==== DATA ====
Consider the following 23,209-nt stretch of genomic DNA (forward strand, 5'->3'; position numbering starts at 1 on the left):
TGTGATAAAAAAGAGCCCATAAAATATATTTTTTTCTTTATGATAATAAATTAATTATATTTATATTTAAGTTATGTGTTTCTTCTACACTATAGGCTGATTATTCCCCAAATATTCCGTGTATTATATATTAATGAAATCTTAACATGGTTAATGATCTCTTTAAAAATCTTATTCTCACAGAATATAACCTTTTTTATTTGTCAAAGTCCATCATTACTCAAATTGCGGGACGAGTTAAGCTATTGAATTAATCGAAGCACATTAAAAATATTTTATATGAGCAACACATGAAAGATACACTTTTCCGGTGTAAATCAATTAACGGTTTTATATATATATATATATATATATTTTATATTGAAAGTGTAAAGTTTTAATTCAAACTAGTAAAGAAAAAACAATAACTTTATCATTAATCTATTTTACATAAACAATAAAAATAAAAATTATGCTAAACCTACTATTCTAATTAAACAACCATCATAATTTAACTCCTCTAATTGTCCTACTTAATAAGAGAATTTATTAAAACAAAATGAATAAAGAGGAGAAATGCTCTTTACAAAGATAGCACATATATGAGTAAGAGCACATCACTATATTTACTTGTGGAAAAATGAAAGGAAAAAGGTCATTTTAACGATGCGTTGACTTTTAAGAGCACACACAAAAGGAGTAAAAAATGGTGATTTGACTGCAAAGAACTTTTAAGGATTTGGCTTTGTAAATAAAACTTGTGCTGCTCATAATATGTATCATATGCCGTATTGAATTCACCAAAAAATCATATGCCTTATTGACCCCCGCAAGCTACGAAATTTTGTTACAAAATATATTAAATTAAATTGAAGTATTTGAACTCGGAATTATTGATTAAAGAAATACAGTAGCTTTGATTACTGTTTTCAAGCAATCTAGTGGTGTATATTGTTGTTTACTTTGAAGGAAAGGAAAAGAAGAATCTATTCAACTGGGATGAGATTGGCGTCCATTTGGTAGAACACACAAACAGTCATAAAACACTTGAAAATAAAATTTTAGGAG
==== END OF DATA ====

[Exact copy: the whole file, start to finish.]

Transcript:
Consider the following 23,209-nt stretch of genomic DNA (forward strand, 5'->3'; position numbering starts at 1 on the left):
TGTGATAAAAAAGAGCCCATAAAATATATTTTTTTCTTTATGATAATAAATTAATTATATTTATATTTAAGTTATGTGTTTCTTCTACACTATAGGCTGATTATTCCCCAAATATTCCGTGTATTATATATTAATGAAATCTTAACATGGTTAATGATCTCTTTAAAAATCTTATTCTCACAGAATATAACCTTTTTTATTTGTCAAAGTCCATCATTACTCAAATTGCGGGACGAGTTAAGCTATTGAATTAATCGAAGCACATTAAAAATATTTTATATGAGCAACACATGAAAGATACACTTTTCCGGTGTAAATCAATTAACGGTTTTATATATATATATATATATATATTTTATATTGAAAGTGTAAAGTTTTAATTCAAACTAGTAAAGAAAAAACAATAACTTTATCATTAATCTATTTTACATAAACAATAAAAATAAAAATTATGCTAAACCTACTATTCTAATTAAACAACCATCATAATTTAACTCCTCTAATTGTCCTACTTAATAAGAGAATTTATTAAAACAAAATGAATAAAGAGGAGAAATGCTCTTTACAAAGATAGCACATATATGAGTAAGAGCACATCACTATATTTACTTGTGGAAAAATGAAAGGAAAAAGGTCATTTTAACGATGCGTTGACTTTTAAGAGCACACACAAAAGGAGTAAAAAATGGTGATTTGACTGCAAAGAACTTTTAAGGATTTGGCTTTGTAAATAAAACTTGTGCTGCTCATAATATGTATCATATGCCGTATTGAATTCACCAAAAAATCATATGCCTTATTGACCCCCGCAAGCTACGAAATTTTGTTACAAAATATATTAAATTAAATTGAAGTATTTGAACTCGGAATTATTGATTAAAGAAATACAGTAGCTTTGATTACTGTTTTCAAGCAATCTAGTGGTGTATATTGTTGTTTACTTTGAAGGAAAGGAAAAGAAGAATCTATTCAACTGGGATGAGATTGGCGTCCATTTGGTAGAACACACAAACAGTCATAAAACACTTGAAAATAAAATTTTAGGAG